Ancient civilizations relied on shackled human muscle. It took the energy of slaves to plant crops, clothe emperors, and build cities. Nineteenth-century slaveholders viewed critics as hostilely as oil companies and governments now regard environmentalists. Yet the abolition movement had an invisible ally: coal and oil. As the world's most versatile workers, fossil fuels replenished slavery's ranks with combustion engines and other labor-saving tools.
Since then, cheap oil has transformed politics, economics, science, agriculture, and even our concept of happiness. Many North Americans today live as extravagantly as Caribbean plantation owners. We feel entitled to surplus energy and rationalize inequality, even barbarity, to get it. But endless growth is an illusion.
What we need, Andrew Nikiforuk argues in this provocative new book, is a radical emancipation movement that ends our master-and-slave approach to energy. We must learn to use energy on a moral, just, and truly human scale.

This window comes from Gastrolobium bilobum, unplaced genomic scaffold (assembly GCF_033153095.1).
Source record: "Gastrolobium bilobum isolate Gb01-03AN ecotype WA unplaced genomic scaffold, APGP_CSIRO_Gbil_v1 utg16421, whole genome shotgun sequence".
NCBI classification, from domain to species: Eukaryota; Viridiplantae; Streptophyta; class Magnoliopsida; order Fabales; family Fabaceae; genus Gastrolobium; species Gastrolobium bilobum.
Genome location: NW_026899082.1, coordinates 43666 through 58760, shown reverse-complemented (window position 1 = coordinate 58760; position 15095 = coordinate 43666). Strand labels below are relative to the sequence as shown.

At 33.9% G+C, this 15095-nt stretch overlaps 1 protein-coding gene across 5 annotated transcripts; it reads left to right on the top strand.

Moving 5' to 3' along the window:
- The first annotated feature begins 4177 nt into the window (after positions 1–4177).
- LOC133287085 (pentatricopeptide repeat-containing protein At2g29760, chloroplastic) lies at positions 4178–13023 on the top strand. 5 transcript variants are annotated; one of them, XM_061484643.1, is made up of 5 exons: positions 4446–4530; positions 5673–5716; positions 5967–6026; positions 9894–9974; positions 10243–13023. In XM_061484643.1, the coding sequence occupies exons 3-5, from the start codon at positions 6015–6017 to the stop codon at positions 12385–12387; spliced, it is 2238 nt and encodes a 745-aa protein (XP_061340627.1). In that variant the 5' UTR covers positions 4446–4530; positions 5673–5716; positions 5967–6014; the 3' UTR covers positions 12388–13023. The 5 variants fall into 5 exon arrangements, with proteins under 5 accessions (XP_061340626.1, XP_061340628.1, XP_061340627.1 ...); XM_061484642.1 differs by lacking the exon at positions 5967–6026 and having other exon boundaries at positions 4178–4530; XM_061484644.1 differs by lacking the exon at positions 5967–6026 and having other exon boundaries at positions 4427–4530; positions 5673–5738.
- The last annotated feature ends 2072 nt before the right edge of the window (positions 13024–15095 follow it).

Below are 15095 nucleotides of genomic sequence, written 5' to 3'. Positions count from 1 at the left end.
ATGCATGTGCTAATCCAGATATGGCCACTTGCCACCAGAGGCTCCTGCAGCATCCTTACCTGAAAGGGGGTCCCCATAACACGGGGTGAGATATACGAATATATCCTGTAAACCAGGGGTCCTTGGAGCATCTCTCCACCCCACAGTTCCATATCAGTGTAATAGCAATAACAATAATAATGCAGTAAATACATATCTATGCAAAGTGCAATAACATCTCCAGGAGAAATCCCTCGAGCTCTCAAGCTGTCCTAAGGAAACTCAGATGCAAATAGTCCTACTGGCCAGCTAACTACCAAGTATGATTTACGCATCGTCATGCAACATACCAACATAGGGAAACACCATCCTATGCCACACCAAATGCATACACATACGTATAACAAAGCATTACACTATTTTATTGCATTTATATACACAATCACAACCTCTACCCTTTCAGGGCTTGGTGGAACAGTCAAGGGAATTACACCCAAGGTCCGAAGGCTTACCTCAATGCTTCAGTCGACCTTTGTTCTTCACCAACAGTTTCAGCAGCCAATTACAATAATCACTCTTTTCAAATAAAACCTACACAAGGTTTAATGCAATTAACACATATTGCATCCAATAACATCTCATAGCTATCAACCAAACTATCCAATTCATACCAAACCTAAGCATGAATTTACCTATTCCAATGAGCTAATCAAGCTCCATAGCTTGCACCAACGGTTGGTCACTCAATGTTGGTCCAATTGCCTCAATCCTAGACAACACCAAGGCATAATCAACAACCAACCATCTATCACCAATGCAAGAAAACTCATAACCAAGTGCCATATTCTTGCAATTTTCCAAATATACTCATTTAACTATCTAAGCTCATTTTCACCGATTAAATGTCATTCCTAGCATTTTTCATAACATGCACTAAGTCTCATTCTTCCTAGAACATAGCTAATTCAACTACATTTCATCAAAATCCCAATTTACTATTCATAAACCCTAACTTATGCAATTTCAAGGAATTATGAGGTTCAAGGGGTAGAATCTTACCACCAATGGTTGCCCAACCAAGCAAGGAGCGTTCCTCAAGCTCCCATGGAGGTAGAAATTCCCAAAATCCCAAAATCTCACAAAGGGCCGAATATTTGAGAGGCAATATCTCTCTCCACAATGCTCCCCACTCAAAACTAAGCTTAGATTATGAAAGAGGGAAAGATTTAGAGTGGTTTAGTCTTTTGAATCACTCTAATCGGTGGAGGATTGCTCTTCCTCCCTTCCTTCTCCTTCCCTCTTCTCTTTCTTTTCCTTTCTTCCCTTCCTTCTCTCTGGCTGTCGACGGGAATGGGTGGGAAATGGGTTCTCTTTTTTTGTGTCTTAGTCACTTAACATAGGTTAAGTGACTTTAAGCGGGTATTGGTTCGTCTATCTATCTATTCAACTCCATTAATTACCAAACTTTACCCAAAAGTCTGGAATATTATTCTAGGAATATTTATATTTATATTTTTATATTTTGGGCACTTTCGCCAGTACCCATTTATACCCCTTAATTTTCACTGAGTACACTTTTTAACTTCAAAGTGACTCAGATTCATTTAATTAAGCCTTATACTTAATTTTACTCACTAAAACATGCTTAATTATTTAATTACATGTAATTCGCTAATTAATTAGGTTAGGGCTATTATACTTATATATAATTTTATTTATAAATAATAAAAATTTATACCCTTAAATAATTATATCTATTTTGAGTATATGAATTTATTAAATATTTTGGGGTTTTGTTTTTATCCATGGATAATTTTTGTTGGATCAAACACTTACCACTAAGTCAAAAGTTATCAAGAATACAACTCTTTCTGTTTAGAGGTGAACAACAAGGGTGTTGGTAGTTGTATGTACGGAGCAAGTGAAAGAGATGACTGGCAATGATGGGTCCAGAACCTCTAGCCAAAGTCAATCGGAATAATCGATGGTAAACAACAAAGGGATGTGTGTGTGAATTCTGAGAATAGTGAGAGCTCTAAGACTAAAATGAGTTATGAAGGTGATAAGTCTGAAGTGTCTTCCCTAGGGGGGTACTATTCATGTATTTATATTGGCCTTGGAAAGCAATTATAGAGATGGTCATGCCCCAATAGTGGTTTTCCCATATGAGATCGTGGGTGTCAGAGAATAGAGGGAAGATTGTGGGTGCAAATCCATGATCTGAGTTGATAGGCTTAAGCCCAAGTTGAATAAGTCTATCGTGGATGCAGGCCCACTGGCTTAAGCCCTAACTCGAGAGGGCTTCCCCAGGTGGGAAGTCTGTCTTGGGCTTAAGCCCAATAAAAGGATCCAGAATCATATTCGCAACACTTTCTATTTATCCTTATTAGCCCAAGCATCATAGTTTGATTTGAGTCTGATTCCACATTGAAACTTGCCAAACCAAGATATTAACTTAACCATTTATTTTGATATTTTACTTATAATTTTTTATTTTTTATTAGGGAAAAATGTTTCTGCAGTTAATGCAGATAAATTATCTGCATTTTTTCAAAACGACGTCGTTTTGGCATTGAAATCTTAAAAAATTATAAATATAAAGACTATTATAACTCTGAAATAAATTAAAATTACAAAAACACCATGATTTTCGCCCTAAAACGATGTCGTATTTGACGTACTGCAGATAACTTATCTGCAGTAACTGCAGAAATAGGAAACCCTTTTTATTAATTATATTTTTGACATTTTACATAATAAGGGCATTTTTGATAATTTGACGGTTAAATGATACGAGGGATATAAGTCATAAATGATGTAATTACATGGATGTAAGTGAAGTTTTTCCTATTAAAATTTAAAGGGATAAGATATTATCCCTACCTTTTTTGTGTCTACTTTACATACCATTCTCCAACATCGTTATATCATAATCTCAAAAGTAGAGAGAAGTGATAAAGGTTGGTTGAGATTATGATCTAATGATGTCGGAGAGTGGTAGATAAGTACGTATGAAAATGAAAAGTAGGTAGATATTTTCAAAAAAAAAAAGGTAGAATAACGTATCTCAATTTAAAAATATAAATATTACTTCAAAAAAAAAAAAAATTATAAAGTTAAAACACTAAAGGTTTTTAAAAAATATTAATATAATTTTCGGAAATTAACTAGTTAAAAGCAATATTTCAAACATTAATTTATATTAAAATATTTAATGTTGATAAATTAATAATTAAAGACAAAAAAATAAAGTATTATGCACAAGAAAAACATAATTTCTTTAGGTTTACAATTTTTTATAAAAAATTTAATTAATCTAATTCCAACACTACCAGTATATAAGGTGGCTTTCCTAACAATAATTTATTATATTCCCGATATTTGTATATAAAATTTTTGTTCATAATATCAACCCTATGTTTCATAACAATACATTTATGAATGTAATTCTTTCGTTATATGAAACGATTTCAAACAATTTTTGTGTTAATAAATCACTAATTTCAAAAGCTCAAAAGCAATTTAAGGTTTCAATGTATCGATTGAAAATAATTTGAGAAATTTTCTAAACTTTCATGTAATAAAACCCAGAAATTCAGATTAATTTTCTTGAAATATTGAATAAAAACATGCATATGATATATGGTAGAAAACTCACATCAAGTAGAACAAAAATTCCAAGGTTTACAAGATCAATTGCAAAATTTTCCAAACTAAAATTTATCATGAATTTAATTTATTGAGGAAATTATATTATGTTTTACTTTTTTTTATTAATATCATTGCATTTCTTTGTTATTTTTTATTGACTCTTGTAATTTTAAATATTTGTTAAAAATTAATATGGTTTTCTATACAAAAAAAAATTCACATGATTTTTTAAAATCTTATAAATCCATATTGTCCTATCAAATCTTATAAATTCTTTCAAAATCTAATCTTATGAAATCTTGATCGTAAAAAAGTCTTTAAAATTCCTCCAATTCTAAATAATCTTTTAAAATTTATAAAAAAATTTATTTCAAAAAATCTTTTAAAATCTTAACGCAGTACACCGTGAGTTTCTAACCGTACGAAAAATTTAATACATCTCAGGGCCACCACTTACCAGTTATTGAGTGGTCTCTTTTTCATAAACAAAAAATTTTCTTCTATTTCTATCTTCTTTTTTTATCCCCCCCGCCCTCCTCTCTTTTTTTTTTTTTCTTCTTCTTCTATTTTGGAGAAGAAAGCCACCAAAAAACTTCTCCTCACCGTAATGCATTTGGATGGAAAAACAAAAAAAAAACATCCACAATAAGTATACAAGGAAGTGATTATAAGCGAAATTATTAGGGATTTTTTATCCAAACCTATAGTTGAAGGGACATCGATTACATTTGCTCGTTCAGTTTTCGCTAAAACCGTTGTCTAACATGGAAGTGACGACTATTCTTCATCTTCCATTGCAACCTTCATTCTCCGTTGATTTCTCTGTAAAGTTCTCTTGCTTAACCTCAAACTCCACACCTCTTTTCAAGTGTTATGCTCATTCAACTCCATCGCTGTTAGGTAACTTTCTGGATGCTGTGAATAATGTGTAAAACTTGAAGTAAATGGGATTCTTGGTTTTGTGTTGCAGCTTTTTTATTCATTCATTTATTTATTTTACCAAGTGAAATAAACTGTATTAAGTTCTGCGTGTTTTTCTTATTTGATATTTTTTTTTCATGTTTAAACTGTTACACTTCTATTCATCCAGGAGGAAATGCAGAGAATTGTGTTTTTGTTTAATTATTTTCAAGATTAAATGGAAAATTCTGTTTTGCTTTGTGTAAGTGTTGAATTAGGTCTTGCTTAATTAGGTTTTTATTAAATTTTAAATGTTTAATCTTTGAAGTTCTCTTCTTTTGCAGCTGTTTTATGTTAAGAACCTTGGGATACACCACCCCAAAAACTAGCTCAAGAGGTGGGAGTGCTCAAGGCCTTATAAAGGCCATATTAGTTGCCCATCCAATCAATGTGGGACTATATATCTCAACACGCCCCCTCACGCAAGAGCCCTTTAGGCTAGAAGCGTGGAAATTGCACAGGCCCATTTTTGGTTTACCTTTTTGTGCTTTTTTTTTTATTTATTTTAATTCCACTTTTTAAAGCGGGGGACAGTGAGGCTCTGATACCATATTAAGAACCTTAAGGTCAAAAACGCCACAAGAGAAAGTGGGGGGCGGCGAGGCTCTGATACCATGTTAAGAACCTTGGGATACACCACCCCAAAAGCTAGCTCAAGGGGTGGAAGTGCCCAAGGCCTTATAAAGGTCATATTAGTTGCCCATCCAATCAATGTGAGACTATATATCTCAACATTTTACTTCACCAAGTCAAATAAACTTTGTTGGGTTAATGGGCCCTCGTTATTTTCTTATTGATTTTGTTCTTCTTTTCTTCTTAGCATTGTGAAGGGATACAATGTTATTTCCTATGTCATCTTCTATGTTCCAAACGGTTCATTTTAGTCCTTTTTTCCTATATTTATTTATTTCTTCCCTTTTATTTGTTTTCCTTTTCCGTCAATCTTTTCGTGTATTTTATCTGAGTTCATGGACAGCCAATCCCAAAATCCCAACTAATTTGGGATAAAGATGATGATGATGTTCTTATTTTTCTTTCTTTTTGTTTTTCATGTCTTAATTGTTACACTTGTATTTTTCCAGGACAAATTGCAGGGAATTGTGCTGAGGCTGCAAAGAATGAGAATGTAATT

"Our overwhelming societal dependence on oil is usually discussed in economic terms. This book looks at our Promethean petro-prowess through an ethical lens, and the result is both shocking and deeply enlightening. This is required reading for everyone who uses oil (do you know anyone who doesn't?)."
- Richard Heinberg, Senior Fellow, Post Carbon Institute, and author of The End of Growth and The Party’s Over.
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Andrew Nikiforuk is an award-winning Canadian journalist who has written about education, economics, and the environment for the last two decades. His books include Pandemonium; Saboteurs: Wiebo Ludwig's War against Oil, which won the Governor General's Literary Award for Non-Fiction; The Fourth Horseman; and Tar Sands, which won the Rachel Carson Environment Book Award and became a national bestseller.
His most recent book, Empire of the Beetle, was nominated for the Governor General's Literary Award for Non-Fiction and selected as a top book of the year by both The Globe and Mail and Amazon.ca. He lives in Calgary, Alberta.